MS: At home it’s hard to find mountains big enough to ride or that we are even allowed to ride on! So I tend to go to either the areas around Malaga Spain or San Romolo Italy, as the terrain out there is perfect and they have the weather too!
How many hours a week? Just on the water/bike? How much other training?
BP: Depends on the wind! If it’s windy, all day haha! But if I’m away and it’s windy everyday, maybe four to five hours. I do a fair bit of mountain biking, but only when I’m back home and there is no conditions. Also a bit of surfing if I’m near the beach.
MS: I will spend around 18 hours a week on a bike and around 10 in the gym and other cross training methods such as motocross or rock climbing.
Do you train mainly in the UK or do you head abroad?
BP: I love training in the UK, but it’s not always possible. So, if its been bad for a bit or I have an event coming up I’ll try to go early and get some training in.
MS: I like to train at home on the fitness front as everything is to hand and it makes life a lot easier but when you come to riding the race bike you have to go abroad as we just haven’t the terrain or the mountains in the UK.
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How much equipment do you travel with?
BP: It depends, in the UK and I can take the van i’ll take everything…
4 – 5 -boards
That’s the lot, plus loads of other bits and pieces.
If I’m flying I try to cut it down a bit.
For training I can take a lot less. For example a few years ago in Cape Town I just took one board (75 litre) and four sails, two masts, one boom and was there for three to four months and it was fine. But for comps you need everything because it can be the difference between going through or not.
MS: 1X race bike
1x training bike
5 sets of kit
Gloves, shoes & goggles
A team van full of spares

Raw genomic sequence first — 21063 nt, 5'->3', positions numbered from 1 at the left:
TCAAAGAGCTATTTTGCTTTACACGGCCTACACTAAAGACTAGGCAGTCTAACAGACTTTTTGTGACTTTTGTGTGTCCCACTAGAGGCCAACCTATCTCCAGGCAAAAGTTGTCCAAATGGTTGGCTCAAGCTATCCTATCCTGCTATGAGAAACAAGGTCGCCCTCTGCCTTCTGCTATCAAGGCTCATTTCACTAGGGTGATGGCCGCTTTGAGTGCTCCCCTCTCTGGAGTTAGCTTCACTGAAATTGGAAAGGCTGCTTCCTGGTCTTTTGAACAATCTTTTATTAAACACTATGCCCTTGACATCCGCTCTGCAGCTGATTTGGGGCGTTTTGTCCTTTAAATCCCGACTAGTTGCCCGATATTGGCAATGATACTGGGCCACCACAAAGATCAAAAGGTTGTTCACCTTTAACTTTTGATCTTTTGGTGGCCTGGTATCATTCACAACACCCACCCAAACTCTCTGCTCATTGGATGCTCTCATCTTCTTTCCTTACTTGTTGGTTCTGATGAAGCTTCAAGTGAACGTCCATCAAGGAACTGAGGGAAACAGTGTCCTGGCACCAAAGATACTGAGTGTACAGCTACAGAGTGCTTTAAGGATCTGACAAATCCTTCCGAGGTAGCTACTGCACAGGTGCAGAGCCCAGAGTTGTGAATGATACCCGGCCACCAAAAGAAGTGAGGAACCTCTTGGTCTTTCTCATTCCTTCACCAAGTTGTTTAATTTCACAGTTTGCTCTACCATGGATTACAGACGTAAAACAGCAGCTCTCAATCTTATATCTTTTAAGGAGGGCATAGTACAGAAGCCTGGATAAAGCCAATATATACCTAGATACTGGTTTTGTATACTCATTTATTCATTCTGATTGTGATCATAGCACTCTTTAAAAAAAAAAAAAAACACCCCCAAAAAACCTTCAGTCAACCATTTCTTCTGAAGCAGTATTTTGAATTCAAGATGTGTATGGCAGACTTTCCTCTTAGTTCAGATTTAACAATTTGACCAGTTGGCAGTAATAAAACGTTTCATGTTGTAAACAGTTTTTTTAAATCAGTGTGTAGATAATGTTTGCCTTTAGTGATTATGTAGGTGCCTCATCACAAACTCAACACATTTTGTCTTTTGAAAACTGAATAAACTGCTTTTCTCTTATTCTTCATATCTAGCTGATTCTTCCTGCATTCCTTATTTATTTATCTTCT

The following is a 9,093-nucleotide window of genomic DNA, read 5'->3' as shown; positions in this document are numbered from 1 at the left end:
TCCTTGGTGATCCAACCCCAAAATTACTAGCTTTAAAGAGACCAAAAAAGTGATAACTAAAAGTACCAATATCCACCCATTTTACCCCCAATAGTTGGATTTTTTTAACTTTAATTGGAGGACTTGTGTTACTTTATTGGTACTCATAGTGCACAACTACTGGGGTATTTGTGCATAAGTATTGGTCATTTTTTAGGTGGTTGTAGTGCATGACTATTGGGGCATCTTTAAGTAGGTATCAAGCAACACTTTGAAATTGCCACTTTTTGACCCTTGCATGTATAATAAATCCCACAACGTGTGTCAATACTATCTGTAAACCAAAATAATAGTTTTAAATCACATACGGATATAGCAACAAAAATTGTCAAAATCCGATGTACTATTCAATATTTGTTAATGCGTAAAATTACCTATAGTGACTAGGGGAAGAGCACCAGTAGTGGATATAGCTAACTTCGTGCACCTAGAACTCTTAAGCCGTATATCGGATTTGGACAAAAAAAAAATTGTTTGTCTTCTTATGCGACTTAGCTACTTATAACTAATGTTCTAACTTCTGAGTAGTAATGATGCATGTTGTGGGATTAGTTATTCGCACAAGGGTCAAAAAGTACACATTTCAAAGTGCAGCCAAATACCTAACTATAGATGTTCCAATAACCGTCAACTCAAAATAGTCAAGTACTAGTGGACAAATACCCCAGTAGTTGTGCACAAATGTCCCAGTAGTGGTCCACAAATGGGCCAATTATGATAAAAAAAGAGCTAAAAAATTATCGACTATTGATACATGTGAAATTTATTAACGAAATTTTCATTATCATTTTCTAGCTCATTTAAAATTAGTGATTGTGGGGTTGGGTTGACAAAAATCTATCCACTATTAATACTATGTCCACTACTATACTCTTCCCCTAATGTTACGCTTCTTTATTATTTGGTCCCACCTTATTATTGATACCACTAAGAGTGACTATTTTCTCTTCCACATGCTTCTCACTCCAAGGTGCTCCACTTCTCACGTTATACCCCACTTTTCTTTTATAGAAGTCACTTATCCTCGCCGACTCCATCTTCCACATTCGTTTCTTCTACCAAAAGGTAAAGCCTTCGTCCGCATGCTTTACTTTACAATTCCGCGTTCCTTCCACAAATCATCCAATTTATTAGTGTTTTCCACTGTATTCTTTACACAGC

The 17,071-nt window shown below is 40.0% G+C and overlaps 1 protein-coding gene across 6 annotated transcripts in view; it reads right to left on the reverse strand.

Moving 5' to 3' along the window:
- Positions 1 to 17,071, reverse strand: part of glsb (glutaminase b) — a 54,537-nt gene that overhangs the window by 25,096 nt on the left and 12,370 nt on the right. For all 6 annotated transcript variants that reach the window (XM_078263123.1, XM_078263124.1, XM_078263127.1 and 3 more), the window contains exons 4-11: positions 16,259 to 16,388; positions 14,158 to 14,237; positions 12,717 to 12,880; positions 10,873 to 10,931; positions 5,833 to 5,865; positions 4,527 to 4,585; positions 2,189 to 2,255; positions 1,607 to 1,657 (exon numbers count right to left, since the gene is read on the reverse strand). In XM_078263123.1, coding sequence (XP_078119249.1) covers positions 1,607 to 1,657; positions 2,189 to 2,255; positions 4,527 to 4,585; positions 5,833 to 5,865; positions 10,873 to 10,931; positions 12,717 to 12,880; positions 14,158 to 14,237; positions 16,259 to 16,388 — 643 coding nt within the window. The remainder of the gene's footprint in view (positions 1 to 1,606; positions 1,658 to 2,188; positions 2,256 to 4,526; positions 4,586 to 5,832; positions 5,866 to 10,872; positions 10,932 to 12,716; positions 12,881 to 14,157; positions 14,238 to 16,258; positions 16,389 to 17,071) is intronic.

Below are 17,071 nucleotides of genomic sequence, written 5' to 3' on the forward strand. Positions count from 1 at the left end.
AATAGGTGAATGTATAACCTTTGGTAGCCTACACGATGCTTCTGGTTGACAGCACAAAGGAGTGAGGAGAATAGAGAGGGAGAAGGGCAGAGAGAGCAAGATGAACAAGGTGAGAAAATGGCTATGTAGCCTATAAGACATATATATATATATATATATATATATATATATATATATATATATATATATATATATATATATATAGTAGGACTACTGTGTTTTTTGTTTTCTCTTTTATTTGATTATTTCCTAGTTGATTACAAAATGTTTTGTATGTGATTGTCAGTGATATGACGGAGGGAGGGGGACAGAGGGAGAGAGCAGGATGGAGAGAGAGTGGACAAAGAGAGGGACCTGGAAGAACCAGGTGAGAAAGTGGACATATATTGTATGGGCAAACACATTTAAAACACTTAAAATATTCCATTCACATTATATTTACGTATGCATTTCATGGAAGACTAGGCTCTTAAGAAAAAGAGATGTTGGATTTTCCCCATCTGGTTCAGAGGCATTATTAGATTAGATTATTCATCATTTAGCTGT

The list goes on!
Tyres are the main equipment change we do depending on weather, there’s also suspension changes we can make depending on the terrain of a track.
Roughly what your total set up cost market price?
BP: 4-5 boards – £1400 each
8-9 sails – £500 each
4-5 booms – £500 each
7 masts – £450 each
3-4 wetsuits – £600
Plus loads of other bits and pieces
MS: You’re looking for a total bike build like mine in the region of £6000
When it all goes wrong
What has been your worst injury, how did it happen and what were the consequences?
BP: Injuried my back racing and spent 6 months lying on my back and not windsurfing.
Badly tweaked ankle/foot – over cooked a table top forward in Tiree and landed very bad. Title chances gone and 3 months not sailing.
MS: Broken knee cap at the start of 2011 while racing an Irish national event, I clipped a pedal and went over the bars. The consequences were six weeks off the bike and missing the first round of the world cup in South Africa, I was gutted.
What is the most painful way to crash?
BP: On your head!! 🙂 Especially mid way through a double. Hooked in is another bad way to crash. One foot in the strap getting worked in a wave is asking for something to snap!
MS: It has to be the ones that bring you to an abrupt stop, I’ll take a slide any day over one of them.
What are the most common injuries?
BP: I’d say ankles and feet, knee would be up there too!
MS: Broken collarbones.
What has been your biggest close call?
BP: I’ve had a lot, but one that sticks out is a double in Cape Town where it was all going well, or so I thought but some how the rotation went strange and mid way through the second rotation the mast hit the water and I hit it full speed with my head. Somehow I didn’t knock myself out but I did take a big chunk out my head and lost some hair!! I think that’s the problem with water based sports, get knocked out and you will probably drown!!
MS: Schladming Austria, mid race and a fan decides to get a bit close taking a picture he took both of us out resulting in me being knocked out and spending a night in hospital, apart from that not even a scratch.